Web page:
The Fire Marshal and Fire Protection
The two very important subjects which the State Fire Marshal of Minnesota treats of in the Fire Prevention Section of this week’s issue of FIRE AND WATER ENGINEERING illustrate how great an opportunity for Fire Prevention work lies in the path of the state fire marshal. As regards his work in co-operation with the city and town fire departments the various means that come within scope of his authority to assist the firemen are many. The work done by the fire marshal of Minnesota in establishing a fire college has conduced to the improvement of the departments of his state and can well be emulated by similar officials of other commonwealths. But there are many other ways in which the fire marshal may assist the departments; for instance, he can urge the slow moving authorities to act toward the betterment of the department’s equipment and apparatus; he may encourage and follow up the inspection done by the members of the department and see that the orders given at these inspections are carried out. In both instances the State Fire Marshal can speak with greater authority than can the chief of the local department and with a better chance of having his recommendations and orders complied with.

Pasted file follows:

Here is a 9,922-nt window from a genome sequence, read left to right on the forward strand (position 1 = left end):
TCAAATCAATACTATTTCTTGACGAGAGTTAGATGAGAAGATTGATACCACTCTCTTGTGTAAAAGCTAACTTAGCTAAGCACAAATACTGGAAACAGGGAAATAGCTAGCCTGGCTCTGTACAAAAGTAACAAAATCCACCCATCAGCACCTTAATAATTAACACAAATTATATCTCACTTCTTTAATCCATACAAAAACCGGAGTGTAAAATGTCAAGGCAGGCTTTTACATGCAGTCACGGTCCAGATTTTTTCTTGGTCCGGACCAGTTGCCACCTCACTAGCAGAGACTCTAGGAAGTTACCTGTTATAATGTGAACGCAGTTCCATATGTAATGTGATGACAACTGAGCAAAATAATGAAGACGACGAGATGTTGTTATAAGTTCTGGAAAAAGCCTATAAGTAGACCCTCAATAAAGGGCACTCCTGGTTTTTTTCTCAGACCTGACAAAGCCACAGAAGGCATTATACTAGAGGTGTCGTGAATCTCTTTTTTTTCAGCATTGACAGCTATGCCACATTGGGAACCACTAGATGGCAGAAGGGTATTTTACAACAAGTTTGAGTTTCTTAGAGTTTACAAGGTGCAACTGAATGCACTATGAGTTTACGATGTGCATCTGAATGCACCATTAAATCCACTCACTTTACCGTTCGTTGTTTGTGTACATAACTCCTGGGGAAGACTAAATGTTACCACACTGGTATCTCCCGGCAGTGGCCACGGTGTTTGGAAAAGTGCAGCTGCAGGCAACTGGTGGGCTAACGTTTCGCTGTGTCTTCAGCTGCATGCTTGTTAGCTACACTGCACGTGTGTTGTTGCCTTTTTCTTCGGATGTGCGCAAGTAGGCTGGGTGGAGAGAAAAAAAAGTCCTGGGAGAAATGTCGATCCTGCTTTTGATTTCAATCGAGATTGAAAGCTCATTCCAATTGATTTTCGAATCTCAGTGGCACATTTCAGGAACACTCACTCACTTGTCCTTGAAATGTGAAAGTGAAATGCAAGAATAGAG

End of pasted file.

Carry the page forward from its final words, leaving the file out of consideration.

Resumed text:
In respect to the second portion of Mr. Nettleton’s paper, that of the co-operation of the fire marshal with teachers of the public schools, the work to be accomplished here is a matter of the utmost importance. In the youth of the nation lies the hope of Fire Prevention. On the coming generation will rest the responsibility for the reduction of the immense fire losses that have signalized the past few years. The coming men and women, if properly instructed and grounded in the principles of Fire Prevention, will accomplish what is yet to be done— that is to say an America with a smaller fire loss to its credit. There seems to be little prospect of accomplishing this with the present generation.